Cats are the primary reservoir host for Bartonella henselae (B. henselae), an etiological agent of human bartonellosis, including cat scratch disease. Although Bartonella DNA has been amplified from salivary swabs from cats, dogs and humans, we are not aware of studies investigating Bartonella antibodies in oral fluid (OF). Using inhouse and commercial immunofluorescence antibody assays (IFA), the objective of this study was to detect and compare antibodies against B. henselae in paired OF and serum specimens from cats. Specimens were collected from shelter and client-owned cats. For serum specimens, B. henselae seroreactivity was 78% for both the inhouse and commercial IFA assays and 56.8% for OF specimens. Comparing serum and OF specimens, there was moderate Kappa agreement (Cohen’s k = 0.434) for detection of B. henselae antibodies. Oral fluid antibodies were more likely measurable in cats with high B. henselae serum antibody titers when compared with low antibody titers. In conclusion, B. henselae OF IFA antibody measurements were less sensitive compared to serum IFA measurements of ≥1:64. Oral fluid antibodies were detected more often in cats with high B. henselae serum antibody titers. Therefore, OF antibodies, detectable by IFA, is of limited utility for epidemiological or diagnostic testing in cats.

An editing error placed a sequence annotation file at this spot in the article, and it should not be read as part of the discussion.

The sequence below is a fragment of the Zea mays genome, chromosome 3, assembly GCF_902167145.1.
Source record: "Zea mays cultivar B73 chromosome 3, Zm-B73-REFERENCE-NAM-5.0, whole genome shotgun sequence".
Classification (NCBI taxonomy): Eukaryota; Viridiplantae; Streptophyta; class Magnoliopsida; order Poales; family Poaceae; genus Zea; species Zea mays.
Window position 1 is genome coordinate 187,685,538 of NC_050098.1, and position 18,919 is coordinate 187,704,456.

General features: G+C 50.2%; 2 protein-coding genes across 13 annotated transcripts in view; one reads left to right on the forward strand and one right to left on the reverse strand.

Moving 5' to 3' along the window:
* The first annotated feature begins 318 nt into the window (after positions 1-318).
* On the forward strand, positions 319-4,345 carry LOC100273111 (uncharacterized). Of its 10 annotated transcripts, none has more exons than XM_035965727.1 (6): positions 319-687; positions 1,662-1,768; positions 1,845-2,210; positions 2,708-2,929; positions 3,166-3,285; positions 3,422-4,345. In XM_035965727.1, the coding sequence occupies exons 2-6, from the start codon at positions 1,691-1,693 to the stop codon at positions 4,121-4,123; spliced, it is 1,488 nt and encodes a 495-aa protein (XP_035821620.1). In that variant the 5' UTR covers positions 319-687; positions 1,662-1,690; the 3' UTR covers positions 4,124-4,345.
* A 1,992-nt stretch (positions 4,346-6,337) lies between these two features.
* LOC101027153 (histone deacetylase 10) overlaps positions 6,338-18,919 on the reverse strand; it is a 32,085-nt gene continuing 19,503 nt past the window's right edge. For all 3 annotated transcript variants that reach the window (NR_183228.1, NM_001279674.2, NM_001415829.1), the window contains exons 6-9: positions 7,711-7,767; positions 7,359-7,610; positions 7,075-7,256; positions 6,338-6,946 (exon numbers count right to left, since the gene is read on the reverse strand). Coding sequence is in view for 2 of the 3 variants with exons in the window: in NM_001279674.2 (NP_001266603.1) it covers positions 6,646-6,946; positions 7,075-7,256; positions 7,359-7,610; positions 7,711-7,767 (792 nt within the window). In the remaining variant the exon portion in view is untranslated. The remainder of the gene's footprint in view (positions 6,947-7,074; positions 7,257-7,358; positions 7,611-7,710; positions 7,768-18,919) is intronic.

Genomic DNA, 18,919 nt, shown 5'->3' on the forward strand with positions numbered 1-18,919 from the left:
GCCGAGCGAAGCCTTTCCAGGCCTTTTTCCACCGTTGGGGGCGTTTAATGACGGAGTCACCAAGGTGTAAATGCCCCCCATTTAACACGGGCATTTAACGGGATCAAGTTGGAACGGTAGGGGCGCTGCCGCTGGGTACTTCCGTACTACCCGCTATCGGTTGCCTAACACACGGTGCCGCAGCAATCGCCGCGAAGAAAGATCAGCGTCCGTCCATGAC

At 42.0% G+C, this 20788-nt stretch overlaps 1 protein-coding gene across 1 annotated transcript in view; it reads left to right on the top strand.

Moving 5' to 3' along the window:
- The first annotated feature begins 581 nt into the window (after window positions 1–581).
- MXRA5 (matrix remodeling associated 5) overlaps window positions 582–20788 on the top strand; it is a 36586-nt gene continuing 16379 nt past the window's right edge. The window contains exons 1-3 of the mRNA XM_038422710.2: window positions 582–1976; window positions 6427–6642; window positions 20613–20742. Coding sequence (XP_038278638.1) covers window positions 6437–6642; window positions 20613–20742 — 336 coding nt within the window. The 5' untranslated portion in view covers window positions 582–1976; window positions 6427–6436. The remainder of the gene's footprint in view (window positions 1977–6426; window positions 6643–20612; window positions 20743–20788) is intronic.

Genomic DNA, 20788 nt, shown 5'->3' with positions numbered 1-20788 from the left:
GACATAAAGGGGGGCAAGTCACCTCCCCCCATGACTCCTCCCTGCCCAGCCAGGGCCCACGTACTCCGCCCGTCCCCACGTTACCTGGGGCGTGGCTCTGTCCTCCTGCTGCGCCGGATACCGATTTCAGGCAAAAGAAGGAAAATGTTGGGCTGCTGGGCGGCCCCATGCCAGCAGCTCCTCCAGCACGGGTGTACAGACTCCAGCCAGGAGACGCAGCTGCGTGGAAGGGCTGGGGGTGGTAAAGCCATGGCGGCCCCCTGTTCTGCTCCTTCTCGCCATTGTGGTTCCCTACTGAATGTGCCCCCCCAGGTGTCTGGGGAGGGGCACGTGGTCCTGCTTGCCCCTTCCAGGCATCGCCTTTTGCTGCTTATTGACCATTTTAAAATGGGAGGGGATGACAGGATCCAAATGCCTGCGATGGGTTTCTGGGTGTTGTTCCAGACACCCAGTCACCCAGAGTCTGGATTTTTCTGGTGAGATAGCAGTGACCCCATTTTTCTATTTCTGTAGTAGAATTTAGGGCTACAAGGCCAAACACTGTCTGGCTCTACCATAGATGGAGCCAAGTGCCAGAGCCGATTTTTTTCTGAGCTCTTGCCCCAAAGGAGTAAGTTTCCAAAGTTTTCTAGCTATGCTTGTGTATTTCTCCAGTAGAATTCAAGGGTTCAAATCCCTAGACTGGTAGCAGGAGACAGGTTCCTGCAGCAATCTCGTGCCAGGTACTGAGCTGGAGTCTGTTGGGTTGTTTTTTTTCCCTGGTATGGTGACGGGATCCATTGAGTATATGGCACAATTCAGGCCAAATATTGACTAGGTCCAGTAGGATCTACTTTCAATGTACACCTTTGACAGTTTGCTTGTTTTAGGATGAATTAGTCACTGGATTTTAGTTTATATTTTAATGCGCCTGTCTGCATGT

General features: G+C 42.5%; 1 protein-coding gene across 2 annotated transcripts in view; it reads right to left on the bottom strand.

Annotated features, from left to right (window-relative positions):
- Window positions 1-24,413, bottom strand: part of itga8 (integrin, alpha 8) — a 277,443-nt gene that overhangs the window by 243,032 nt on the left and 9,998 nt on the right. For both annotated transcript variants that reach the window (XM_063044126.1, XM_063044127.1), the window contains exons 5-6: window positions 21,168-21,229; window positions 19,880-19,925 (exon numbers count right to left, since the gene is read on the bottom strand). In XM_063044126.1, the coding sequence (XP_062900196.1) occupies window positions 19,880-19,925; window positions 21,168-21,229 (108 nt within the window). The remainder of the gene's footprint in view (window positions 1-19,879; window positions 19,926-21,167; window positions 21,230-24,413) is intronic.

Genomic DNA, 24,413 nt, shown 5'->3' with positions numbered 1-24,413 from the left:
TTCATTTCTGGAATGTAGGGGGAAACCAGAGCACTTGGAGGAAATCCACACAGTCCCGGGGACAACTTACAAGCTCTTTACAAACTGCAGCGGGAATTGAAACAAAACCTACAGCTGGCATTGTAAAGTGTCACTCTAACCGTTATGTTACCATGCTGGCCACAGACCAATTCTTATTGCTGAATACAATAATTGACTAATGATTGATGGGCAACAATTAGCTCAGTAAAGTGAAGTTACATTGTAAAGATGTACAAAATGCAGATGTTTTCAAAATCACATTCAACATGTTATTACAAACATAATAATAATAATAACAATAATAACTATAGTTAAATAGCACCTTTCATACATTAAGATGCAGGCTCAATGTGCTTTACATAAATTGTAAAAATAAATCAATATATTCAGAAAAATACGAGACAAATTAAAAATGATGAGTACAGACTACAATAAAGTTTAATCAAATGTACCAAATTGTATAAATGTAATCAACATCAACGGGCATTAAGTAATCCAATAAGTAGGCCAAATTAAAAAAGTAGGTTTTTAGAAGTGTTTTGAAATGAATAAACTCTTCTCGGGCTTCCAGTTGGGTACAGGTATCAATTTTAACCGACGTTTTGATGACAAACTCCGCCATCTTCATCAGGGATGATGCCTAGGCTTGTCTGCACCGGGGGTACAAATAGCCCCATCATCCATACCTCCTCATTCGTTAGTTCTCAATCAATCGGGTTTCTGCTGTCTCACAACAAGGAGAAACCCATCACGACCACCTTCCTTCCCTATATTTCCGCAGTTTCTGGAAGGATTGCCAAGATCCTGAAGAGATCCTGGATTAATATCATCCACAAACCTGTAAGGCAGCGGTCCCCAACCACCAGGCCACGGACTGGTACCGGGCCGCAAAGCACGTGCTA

- Immunofluorescence antibody assay
- Oral fluid